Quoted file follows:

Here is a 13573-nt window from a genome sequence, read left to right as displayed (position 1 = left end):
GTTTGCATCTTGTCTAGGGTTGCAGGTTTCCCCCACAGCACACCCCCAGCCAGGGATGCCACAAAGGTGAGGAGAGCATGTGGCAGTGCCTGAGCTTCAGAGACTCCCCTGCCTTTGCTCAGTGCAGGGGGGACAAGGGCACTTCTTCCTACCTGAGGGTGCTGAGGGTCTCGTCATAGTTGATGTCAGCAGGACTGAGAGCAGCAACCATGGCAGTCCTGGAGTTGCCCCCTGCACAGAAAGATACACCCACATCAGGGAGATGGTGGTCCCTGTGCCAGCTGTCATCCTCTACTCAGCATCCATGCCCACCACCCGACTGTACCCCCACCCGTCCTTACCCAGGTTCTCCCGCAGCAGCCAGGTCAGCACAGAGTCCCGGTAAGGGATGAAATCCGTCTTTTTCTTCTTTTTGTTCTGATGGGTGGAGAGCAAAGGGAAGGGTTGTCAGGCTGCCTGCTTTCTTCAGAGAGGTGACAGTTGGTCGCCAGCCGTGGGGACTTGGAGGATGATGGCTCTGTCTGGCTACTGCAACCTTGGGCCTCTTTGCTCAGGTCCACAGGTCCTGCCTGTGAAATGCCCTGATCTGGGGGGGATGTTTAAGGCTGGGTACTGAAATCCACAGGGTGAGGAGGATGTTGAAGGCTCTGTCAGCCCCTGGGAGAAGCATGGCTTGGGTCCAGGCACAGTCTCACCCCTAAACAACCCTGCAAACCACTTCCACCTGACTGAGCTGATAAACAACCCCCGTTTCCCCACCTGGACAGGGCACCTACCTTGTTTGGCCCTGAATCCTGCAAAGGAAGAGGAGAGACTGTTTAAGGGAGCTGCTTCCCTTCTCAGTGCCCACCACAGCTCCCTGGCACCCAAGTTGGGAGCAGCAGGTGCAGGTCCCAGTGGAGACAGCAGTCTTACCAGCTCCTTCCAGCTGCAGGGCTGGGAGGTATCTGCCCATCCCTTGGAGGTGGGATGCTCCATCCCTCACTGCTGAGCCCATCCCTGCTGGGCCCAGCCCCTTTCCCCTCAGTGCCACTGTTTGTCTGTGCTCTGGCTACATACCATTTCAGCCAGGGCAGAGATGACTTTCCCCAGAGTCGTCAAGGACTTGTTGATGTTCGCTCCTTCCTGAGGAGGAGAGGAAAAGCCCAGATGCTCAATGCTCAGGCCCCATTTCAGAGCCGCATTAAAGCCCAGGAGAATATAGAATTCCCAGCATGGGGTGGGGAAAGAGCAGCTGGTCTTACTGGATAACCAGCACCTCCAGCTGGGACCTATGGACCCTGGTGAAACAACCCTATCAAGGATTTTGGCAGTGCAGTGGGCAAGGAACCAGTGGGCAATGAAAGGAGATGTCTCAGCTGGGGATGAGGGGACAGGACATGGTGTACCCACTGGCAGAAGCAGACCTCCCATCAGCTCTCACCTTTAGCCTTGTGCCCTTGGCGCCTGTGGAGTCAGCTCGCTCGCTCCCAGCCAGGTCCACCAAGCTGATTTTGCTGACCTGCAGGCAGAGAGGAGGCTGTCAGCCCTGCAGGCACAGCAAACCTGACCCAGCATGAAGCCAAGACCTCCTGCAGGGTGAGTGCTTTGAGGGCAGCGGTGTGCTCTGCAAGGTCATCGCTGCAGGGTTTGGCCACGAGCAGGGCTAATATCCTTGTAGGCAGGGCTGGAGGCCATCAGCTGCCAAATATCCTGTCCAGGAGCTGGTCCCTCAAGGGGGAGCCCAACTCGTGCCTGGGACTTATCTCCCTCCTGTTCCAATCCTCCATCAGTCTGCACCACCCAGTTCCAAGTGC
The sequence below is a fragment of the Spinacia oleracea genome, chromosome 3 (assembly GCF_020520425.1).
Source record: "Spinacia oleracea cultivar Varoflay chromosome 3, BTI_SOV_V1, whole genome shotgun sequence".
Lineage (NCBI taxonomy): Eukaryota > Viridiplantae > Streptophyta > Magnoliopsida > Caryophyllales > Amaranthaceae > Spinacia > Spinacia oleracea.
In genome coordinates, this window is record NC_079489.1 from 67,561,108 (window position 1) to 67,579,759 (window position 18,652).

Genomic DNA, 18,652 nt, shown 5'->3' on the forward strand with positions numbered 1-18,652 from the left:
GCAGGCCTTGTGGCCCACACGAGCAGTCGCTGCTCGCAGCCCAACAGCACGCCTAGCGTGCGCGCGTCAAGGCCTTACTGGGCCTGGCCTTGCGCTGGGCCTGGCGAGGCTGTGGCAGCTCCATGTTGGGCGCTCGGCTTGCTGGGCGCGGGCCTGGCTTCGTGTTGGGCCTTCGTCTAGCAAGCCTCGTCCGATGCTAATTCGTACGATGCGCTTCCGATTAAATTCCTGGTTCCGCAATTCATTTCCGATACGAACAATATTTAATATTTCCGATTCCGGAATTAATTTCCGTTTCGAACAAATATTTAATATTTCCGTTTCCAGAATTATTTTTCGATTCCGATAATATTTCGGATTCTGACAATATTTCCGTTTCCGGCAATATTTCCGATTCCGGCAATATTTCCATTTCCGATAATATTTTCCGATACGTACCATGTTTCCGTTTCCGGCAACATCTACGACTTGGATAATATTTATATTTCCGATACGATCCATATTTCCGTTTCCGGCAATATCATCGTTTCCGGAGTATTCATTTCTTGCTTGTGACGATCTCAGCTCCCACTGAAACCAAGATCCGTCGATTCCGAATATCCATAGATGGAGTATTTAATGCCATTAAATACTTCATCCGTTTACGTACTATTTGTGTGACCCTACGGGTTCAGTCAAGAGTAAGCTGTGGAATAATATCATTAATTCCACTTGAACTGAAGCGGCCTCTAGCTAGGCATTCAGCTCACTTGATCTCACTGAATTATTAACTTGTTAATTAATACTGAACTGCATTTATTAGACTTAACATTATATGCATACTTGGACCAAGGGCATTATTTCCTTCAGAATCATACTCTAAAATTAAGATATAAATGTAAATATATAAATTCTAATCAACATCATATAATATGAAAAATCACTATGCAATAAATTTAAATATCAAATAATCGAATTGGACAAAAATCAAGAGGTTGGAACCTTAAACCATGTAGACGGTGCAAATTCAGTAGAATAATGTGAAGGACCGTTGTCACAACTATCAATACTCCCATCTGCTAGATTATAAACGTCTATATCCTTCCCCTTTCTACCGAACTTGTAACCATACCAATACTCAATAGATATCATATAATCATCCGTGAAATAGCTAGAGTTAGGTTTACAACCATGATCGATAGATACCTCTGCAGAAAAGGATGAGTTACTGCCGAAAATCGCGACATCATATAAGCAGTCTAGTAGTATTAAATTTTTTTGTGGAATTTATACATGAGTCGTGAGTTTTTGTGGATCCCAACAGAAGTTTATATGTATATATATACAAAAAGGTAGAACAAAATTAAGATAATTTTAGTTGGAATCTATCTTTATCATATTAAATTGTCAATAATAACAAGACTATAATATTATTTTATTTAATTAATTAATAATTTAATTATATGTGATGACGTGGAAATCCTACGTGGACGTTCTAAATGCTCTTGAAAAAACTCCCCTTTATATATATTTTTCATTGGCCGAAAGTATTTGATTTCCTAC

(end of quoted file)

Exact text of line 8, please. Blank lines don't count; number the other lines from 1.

GCAGGCCTTGTGGCCCACACGAGCAGTCGCTGCTCGCAGCCCAACAGCACGCCTAGCGTGCGCGCGTCAAGGCCTTACTGGGCCTGGCCTTGCGCTGGGCCTGGCGAGGCTGTGGCAGCTCCATGTTGGGCGCTCGGCTTGCTGGGCGCGGGCCTGGCTTCGTGTTGGGCCTTCGTCTAGCAAGCCTCGTCCGATGCTAATTCGTACGATGCGCTTCCGATTAAATTCCTGGTTCCGCAATTCATTTCCGATACGAACAATATTTAATATTTCCGATTCCGGAATTAATTTCCGTTTCGAACAAATATTTAATATTTCCGTTTCCAGAATTATTTTTCGATTCCGATAATATTTCGGATTCTGACAATATTTCCGTTTCCGGCAATATTTCCGATTCCGGCAATATTTCCATTTCCGATAATATTTTCCGATACGTACCATGTTTCCGTTTCCGGCAACATCTACGACTTGGATAATATTTATATTTCCGATACGATCCATATTTCCGTTTCCGGCAATATCATCGTTTCCGGAGTATTCATTTCTTGCTTGTGACGATCTCAGCTCCCACTGAAACCAAGATCCGTCGATTCCGAATATCCATAGATGGAGTATTTAATGCCATTAAATACTTCATCCGTTTACGTACTATTTGTGTGACCCTACGGGTTCAGTCAAGAGTAAGCTGTGGAATAATATCATTAATTCCACTTGAACTGAAGCGGCCTCTAGCTAGGCATTCAGCTCACTTGATCTCACTGAATTATTAACTTGTTAATTAATACTGAACTGCATTTATTAGACTTAACATTATATGCATACTTGGACCAAGGGCATTATTTCCTTCAGAATCATACTCTAAAATTAAGATATAAATGTAAATATATAAATTCTAATCAACATCATATAATATGAAAAATCACTATGCAATAAATTTAAATATCAAATAATCGAATTGGACAAAAATCAAGAGGTTGGAACCTTAAACCATGTAGACGGTGCAAATTCAGTAGAATAATGTGAAGGACCGTTGTCACAACTATCAATACTCCCATCTGCTAGATTATAAACGTCTATATCCTTCCCCTTTCTACCGAACTTGTAACCATACCAATACTCAATAGATATCATATAATCATCCGTGAAATAGCTAGAGTTAGGTTTACAACCATGATCGATAGATACCTCTGCAGAAAAGGATGAGTTACTGCCGAAAATCGCGACATCATATAAGCAGTCTAGTAGTATTAAATTTTTTTGTGGAATTTATACATGAGTCGTGAGTTTTTGTGGATCCCAACAGAAGTTTATATGTATATATATACAAAAAGGTAGAACAAAATTAAGATAATTTTAGTTGGAATCTATCTTTATCATATTAAATTGTCAATAATAACAAGACTATAATATTATTTTATTTAATTAATTAATAATTTAATTATATGTGATGACGTGGAAATCCTACGTGGACGTTCTAAATGCTCTTGAAAAAACTCCCCTTTATATATATTTTTCATTGGCCGAAAGTATTTGATTTCCTAC